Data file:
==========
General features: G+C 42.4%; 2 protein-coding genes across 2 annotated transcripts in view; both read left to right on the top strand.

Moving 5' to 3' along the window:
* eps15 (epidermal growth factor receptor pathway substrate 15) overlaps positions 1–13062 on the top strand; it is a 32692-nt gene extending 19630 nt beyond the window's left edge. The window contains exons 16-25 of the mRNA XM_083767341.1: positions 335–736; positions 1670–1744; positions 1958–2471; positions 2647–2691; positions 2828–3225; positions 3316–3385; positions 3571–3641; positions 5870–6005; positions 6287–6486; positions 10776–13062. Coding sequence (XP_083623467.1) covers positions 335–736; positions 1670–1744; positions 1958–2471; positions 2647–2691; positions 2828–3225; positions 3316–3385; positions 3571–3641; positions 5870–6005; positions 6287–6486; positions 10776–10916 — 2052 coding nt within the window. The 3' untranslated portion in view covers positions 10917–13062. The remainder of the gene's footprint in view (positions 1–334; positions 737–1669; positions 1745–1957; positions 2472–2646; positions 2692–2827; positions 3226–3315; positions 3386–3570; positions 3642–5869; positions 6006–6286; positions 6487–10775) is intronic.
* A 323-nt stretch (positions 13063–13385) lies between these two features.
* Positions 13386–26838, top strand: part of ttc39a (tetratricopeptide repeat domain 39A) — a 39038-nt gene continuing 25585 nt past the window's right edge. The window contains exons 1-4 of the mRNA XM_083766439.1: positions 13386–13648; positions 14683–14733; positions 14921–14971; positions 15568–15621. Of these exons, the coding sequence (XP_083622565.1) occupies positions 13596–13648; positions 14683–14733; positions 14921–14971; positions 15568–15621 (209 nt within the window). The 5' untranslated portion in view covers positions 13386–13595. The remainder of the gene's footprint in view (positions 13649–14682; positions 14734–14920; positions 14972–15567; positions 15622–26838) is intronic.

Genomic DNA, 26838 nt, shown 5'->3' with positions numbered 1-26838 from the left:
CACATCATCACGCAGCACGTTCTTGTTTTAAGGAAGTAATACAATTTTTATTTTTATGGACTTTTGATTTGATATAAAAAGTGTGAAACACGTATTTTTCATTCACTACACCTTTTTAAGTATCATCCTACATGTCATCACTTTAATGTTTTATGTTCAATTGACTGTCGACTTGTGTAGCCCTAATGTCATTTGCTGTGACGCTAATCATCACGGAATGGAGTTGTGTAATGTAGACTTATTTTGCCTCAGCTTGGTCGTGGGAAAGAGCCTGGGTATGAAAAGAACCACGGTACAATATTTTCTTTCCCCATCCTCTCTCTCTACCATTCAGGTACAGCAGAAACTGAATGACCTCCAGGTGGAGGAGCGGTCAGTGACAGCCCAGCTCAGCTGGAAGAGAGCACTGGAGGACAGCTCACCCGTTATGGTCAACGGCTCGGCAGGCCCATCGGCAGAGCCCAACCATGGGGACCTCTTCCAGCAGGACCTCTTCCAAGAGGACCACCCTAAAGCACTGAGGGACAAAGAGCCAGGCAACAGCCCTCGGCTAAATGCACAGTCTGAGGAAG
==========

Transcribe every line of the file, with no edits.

General features: G+C 42.4%; 2 protein-coding genes across 2 annotated transcripts in view; both read left to right on the top strand.

Moving 5' to 3' along the window:
* eps15 (epidermal growth factor receptor pathway substrate 15) overlaps positions 1–13062 on the top strand; it is a 32692-nt gene extending 19630 nt beyond the window's left edge. The window contains exons 16-25 of the mRNA XM_083767341.1: positions 335–736; positions 1670–1744; positions 1958–2471; positions 2647–2691; positions 2828–3225; positions 3316–3385; positions 3571–3641; positions 5870–6005; positions 6287–6486; positions 10776–13062. Coding sequence (XP_083623467.1) covers positions 335–736; positions 1670–1744; positions 1958–2471; positions 2647–2691; positions 2828–3225; positions 3316–3385; positions 3571–3641; positions 5870–6005; positions 6287–6486; positions 10776–10916 — 2052 coding nt within the window. The 3' untranslated portion in view covers positions 10917–13062. The remainder of the gene's footprint in view (positions 1–334; positions 737–1669; positions 1745–1957; positions 2472–2646; positions 2692–2827; positions 3226–3315; positions 3386–3570; positions 3642–5869; positions 6006–6286; positions 6487–10775) is intronic.
* A 323-nt stretch (positions 13063–13385) lies between these two features.
* Positions 13386–26838, top strand: part of ttc39a (tetratricopeptide repeat domain 39A) — a 39038-nt gene continuing 25585 nt past the window's right edge. The window contains exons 1-4 of the mRNA XM_083766439.1: positions 13386–13648; positions 14683–14733; positions 14921–14971; positions 15568–15621. Of these exons, the coding sequence (XP_083622565.1) occupies positions 13596–13648; positions 14683–14733; positions 14921–14971; positions 15568–15621 (209 nt within the window). The 5' untranslated portion in view covers positions 13386–13595. The remainder of the gene's footprint in view (positions 13649–14682; positions 14734–14920; positions 14972–15567; positions 15622–26838) is intronic.

Genomic DNA, 26838 nt, shown 5'->3' with positions numbered 1-26838 from the left:
CACATCATCACGCAGCACGTTCTTGTTTTAAGGAAGTAATACAATTTTTATTTTTATGGACTTTTGATTTGATATAAAAAGTGTGAAACACGTATTTTTCATTCACTACACCTTTTTAAGTATCATCCTACATGTCATCACTTTAATGTTTTATGTTCAATTGACTGTCGACTTGTGTAGCCCTAATGTCATTTGCTGTGACGCTAATCATCACGGAATGGAGTTGTGTAATGTAGACTTATTTTGCCTCAGCTTGGTCGTGGGAAAGAGCCTGGGTATGAAAAGAACCACGGTACAATATTTTCTTTCCCCATCCTCTCTCTCTACCATTCAGGTACAGCAGAAACTGAATGACCTCCAGGTGGAGGAGCGGTCAGTGACAGCCCAGCTCAGCTGGAAGAGAGCACTGGAGGACAGCTCACCCGTTATGGTCAACGGCTCGGCAGGCCCATCGGCAGAGCCCAACCATGGGGACCTCTTCCAGCAGGACCTCTTCCAAGAGGACCACCCTAAAGCACTGAGGGACAAAGAGCCAGGCAACAGCCCTCGGCTAAATGCACAGTCTGAGGAAG